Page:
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Automating “warm fuzzies”


I saw this post on CustomerThink – Automation Overkill – in which Ginny Wiedower correctly points out that automation of customer treatment can result in an impersonal feel and that customers appreciate the “warm fuzzies” that come from personal interactions. While I don’t disagree with her, there are two things worth considering. Firstly, as I said in this post, you want loyalty to be to the company not to the individual representative so a hand-written note carries risk as well as benefit. Secondly, for companies with lower price points, something this personalized may be impossible.

All that said, the thoughtful automation of decisions can improve the “warm fuzzy” count for your customers. For instance:

  • Exposing some of the rules to allow customers to make decisions about how you treat them can make them feel empowered
  • Making sure that each person they deal with treats them like they know them, by presenting information effectively to representatives and using analytics to predict what’s important to them will make them feel like the company cares about the relationship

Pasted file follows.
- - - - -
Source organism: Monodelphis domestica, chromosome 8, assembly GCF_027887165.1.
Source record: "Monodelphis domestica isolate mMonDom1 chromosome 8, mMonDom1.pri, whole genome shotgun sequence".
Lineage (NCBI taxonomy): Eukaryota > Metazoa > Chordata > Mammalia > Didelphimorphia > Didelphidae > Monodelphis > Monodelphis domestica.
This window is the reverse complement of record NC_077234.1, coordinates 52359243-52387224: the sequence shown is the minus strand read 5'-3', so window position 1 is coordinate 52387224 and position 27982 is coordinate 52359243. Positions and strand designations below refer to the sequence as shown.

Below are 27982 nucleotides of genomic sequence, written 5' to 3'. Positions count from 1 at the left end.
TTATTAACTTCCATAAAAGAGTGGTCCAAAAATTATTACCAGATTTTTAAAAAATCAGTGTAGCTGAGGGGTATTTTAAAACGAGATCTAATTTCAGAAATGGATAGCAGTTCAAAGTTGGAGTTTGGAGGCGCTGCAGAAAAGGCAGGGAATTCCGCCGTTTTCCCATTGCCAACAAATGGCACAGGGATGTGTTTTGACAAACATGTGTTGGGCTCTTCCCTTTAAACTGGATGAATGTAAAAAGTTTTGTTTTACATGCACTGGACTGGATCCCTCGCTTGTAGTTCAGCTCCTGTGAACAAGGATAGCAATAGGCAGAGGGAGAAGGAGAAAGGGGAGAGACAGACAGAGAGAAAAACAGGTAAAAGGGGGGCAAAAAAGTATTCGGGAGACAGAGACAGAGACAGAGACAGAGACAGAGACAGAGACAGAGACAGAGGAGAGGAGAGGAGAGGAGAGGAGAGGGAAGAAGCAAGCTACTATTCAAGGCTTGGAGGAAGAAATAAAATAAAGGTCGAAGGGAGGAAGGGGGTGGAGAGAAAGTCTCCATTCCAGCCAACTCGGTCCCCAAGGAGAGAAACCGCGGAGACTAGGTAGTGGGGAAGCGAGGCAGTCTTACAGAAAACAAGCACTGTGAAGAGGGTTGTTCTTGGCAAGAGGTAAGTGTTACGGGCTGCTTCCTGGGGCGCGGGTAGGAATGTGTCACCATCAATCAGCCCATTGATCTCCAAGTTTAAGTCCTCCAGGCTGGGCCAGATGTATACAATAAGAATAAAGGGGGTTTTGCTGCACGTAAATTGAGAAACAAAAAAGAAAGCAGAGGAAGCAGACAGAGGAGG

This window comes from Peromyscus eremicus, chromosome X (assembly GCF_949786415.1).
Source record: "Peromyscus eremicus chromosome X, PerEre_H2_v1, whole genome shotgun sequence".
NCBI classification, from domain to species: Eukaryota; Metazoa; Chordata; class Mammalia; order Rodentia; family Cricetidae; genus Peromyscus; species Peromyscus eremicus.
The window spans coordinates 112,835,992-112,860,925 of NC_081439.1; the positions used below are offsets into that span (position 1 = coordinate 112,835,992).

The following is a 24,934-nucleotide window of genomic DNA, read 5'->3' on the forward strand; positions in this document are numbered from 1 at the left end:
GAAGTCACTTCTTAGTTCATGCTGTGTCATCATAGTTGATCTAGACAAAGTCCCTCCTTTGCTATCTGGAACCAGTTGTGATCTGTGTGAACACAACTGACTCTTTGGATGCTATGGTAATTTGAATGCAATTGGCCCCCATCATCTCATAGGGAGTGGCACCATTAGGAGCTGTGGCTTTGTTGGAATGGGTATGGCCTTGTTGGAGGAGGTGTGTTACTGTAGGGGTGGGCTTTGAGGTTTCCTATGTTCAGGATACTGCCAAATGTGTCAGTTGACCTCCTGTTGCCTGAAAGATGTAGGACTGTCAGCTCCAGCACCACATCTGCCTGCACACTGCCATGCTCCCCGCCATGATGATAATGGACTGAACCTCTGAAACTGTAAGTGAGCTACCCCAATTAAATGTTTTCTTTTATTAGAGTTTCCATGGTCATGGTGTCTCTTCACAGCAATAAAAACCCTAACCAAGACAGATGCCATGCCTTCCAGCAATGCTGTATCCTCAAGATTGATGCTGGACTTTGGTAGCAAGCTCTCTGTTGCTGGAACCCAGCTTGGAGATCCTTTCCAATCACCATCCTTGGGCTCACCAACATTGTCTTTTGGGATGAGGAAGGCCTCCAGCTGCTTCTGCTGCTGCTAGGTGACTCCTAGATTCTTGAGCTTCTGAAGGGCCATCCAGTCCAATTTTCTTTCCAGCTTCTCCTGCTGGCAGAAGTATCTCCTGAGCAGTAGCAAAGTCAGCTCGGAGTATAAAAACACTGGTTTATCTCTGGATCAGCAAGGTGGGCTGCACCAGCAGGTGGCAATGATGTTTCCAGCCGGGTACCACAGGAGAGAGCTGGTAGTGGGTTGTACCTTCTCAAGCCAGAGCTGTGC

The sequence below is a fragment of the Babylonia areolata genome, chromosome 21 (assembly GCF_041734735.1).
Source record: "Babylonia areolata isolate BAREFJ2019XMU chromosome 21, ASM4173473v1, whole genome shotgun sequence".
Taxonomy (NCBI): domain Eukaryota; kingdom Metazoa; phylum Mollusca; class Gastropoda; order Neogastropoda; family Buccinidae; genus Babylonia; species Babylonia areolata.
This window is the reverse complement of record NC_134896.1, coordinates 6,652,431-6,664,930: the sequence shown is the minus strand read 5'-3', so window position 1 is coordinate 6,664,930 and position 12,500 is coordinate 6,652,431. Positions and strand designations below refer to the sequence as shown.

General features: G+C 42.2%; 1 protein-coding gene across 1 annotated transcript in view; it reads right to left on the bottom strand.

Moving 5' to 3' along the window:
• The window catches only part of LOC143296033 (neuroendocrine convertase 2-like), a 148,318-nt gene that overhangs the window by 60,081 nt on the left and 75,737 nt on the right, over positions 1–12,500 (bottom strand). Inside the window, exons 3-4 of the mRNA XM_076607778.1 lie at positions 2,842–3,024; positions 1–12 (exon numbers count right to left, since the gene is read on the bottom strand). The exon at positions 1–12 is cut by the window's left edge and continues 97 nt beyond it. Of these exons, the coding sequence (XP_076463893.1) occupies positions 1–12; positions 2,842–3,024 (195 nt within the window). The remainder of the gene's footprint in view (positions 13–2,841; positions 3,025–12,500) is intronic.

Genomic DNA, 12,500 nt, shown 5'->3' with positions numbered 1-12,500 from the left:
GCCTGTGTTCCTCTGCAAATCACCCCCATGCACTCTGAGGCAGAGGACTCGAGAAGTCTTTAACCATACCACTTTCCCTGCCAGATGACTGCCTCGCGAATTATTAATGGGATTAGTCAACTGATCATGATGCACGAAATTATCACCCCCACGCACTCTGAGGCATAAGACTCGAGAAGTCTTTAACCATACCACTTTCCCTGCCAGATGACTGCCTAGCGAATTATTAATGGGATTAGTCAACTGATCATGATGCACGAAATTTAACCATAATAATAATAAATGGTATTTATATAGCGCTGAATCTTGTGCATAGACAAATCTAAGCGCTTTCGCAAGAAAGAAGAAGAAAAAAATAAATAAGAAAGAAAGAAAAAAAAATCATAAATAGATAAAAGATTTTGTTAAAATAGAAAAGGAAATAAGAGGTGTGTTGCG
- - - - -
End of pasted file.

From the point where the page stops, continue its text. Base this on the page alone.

• Making sure that all channels react to them appropriately and remember the preferences they stated on other channels will, if nothing else, pleasantly surprise them.
  • Using all the data you have to really personalize your interactions with them, not just plug in names and addresses, can make it seem like even your automated systems “know” the customer.

Sure, none of these things are quite as warm and fuzzy as a handwritten note, but they focus loyalty on the company not the staff and are practical even for products with high volume and low margins. I blogged last week about customer experience and this one on “extreme personalization” seems relevant to this discussion.


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  • Ginny Wiedower January 31, 2008, 8:50 am

    Thank you for reading my post on CustomerThink. I appreciate your thoughtful response and blog post. Sometimes I am overwhelmed by the measure at which businesses will take to automate processes, which, if executed poorly, leaves consumers feeling like consumers, not customers. A quote that I love (from a poster that hung in my 5th grade classroom) says that “The only difference between ordinary and extraordinary is that little extra.” I think it’s important to take the time to be extraordinary in today’s overly-automated environment.

    Ginny Wiedower